97. Review of Medical Physiology, 16th ed. Lange. 1993. Ed. William F Ganong. pp 434.
  98. Walberg-Rankin, J. Glycemic index and exercise metabolism. SSE 64-volume 10 (1997), Number 1. pp 5.
  99. Exercise Physiology-Energy, Nutrition and Human Performance, 4th ed. Williams & Wilkins. 1996. Eds. McArdle, Katch, Katch. pp 73.
  100. Clinical Physiology of Acid-Base and Electrolyte Disorders. 4th ed. McGraw Hill. 1994. Ed. Burton David Rose. pp 656.
  101. Clinical Physiology of Acid-Base and Electrolyte Disorders. 4th ed. McGraw Hill. 1994. Ed. Burton David Rose. pp 94.
  102. Clarkson, PM et al: Antioxidants: what role do they play in physical activity and health? Am J Clin Nut, Vol 72, No 2, 637S-646S, August 2000.
  103. Engell D et al. Environmental and sensory modulation of fluid intake in humans. In: Thirst: Physiological and Psychological Aspects. DJ Ramsay and DA Booth (eds.). Springer-Verlag, 1990, pp382-402.
  104. Hubbard RW et al. Voluntary dehydration and alliesthesia for water. J Appl Physiol. 57:868-875. 1994.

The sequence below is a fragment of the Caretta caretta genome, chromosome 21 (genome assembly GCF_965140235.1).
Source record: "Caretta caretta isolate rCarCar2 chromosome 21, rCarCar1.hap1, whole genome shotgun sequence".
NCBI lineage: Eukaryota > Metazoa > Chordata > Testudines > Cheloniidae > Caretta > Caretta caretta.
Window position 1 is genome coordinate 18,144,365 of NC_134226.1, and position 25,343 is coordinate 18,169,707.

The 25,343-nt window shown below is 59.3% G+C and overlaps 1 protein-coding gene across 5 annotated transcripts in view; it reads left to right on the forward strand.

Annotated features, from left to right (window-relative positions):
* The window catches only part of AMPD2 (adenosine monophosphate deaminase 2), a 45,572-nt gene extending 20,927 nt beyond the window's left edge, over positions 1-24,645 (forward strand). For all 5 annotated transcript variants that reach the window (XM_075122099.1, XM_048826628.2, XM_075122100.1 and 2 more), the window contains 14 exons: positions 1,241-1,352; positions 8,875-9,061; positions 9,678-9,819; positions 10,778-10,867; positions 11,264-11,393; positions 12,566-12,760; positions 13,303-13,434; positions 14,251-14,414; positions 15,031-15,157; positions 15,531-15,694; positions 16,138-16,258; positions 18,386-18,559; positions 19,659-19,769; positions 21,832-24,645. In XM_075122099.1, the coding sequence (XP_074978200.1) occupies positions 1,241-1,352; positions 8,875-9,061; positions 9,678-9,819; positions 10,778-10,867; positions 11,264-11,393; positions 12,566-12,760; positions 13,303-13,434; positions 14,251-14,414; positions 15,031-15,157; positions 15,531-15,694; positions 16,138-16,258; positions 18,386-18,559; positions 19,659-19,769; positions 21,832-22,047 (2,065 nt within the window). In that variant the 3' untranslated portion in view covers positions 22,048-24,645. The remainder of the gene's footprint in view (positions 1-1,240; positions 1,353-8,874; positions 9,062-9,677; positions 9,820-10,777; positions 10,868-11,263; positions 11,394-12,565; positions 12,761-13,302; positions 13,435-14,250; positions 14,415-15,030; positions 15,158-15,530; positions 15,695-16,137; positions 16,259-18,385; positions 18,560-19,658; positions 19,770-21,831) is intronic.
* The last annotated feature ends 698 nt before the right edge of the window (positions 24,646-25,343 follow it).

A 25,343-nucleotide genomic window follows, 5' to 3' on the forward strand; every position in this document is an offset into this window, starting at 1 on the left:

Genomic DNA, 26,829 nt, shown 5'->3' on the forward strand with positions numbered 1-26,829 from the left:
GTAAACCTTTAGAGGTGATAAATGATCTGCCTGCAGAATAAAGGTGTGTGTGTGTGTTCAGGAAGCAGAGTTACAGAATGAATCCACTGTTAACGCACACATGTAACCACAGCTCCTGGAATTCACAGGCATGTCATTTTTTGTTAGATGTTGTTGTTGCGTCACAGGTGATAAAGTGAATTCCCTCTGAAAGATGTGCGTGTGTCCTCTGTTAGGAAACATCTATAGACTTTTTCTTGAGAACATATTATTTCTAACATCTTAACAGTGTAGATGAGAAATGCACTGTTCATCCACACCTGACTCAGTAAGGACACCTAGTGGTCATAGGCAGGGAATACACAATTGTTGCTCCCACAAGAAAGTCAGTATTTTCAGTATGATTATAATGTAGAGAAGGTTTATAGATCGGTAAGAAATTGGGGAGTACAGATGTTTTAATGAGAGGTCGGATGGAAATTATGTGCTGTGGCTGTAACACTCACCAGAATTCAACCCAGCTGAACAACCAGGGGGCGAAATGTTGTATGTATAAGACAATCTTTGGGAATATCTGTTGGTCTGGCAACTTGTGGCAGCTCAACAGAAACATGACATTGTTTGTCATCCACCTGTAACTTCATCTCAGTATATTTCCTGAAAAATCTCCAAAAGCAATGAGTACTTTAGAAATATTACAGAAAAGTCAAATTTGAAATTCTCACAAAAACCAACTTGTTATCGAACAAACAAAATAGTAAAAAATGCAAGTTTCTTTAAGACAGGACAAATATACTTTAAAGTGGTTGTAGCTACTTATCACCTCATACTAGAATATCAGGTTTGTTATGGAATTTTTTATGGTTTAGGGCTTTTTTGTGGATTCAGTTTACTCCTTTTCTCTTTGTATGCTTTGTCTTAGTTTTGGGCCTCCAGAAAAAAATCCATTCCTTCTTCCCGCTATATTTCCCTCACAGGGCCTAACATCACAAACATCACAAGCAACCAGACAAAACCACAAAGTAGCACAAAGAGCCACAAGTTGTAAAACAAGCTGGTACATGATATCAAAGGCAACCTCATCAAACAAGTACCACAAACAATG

105. Bergeron, MF. Sodium: The forgotten nutrient. SSE 78-volume 13 (2000). Number 3.
  106. Exercise Physiology-Energy, Nutrition and Human Performance, 4th ed. Williams & Wilkins. 1996. Eds. McArdle, Katch, Katch. pp 817.
  107. Kamel KS et al. Treatment of hyponatremia: A quantitative analysis. Am J Kidney Dis. 21:439. 1993.
  108. Fichman MP et al. Diuretic induced hyponatremia. Ann Intern Med. 75:853. 1971.
  109. Wenger CB. Human heat acclimatization. In: Human performance physiology and environmental medicine at terrestrial extremes. Pandolf KB et al (eds.) Benchmark Press, 1988, pp 153-157.